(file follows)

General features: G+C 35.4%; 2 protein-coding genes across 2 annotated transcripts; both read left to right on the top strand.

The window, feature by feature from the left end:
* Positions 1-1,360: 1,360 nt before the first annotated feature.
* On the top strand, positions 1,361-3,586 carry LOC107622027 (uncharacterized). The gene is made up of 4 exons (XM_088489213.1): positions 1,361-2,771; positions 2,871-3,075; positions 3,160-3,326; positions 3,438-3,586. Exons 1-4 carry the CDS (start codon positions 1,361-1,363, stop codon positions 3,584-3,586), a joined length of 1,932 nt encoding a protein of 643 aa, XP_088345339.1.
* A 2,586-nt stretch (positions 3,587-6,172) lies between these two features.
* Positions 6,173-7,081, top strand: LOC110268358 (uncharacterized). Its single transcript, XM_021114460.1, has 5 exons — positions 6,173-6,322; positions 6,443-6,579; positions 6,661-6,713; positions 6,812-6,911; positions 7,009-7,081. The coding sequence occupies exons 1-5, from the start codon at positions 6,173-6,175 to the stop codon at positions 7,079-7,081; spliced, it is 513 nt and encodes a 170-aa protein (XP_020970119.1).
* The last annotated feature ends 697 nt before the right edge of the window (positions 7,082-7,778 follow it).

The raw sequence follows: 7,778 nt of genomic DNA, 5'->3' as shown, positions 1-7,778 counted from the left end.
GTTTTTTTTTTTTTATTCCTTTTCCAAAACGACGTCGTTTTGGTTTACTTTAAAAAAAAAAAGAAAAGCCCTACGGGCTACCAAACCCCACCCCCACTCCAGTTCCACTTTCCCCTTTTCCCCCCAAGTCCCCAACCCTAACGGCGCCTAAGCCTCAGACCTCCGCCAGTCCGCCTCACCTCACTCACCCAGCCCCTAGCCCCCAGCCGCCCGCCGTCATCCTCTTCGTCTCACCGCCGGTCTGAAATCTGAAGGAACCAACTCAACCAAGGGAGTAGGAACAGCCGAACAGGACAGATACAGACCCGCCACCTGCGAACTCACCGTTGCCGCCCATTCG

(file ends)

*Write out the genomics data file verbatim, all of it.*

General features: G+C 35.4%; 2 protein-coding genes across 2 annotated transcripts; both read left to right on the top strand.

The window, feature by feature from the left end:
* Positions 1-1,360: 1,360 nt before the first annotated feature.
* On the top strand, positions 1,361-3,586 carry LOC107622027 (uncharacterized). The gene is made up of 4 exons (XM_088489213.1): positions 1,361-2,771; positions 2,871-3,075; positions 3,160-3,326; positions 3,438-3,586. Exons 1-4 carry the CDS (start codon positions 1,361-1,363, stop codon positions 3,584-3,586), a joined length of 1,932 nt encoding a protein of 643 aa, XP_088345339.1.
* A 2,586-nt stretch (positions 3,587-6,172) lies between these two features.
* Positions 6,173-7,081, top strand: LOC110268358 (uncharacterized). Its single transcript, XM_021114460.1, has 5 exons — positions 6,173-6,322; positions 6,443-6,579; positions 6,661-6,713; positions 6,812-6,911; positions 7,009-7,081. The coding sequence occupies exons 1-5, from the start codon at positions 6,173-6,175 to the stop codon at positions 7,079-7,081; spliced, it is 513 nt and encodes a 170-aa protein (XP_020970119.1).
* The last annotated feature ends 697 nt before the right edge of the window (positions 7,082-7,778 follow it).

The raw sequence follows: 7,778 nt of genomic DNA, 5'->3' as shown, positions 1-7,778 counted from the left end.
GTTTTTTTTTTTTTATTCCTTTTCCAAAACGACGTCGTTTTGGTTTACTTTAAAAAAAAAAAGAAAAGCCCTACGGGCTACCAAACCCCACCCCCACTCCAGTTCCACTTTCCCCTTTTCCCCCCAAGTCCCCAACCCTAACGGCGCCTAAGCCTCAGACCTCCGCCAGTCCGCCTCACCTCACTCACCCAGCCCCTAGCCCCCAGCCGCCCGCCGTCATCCTCTTCGTCTCACCGCCGGTCTGAAATCTGAAGGAACCAACTCAACCAAGGGAGTAGGAACAGCCGAACAGGACAGATACAGACCCGCCACCTGCGAACTCACCGTTGCCGCCCATTCG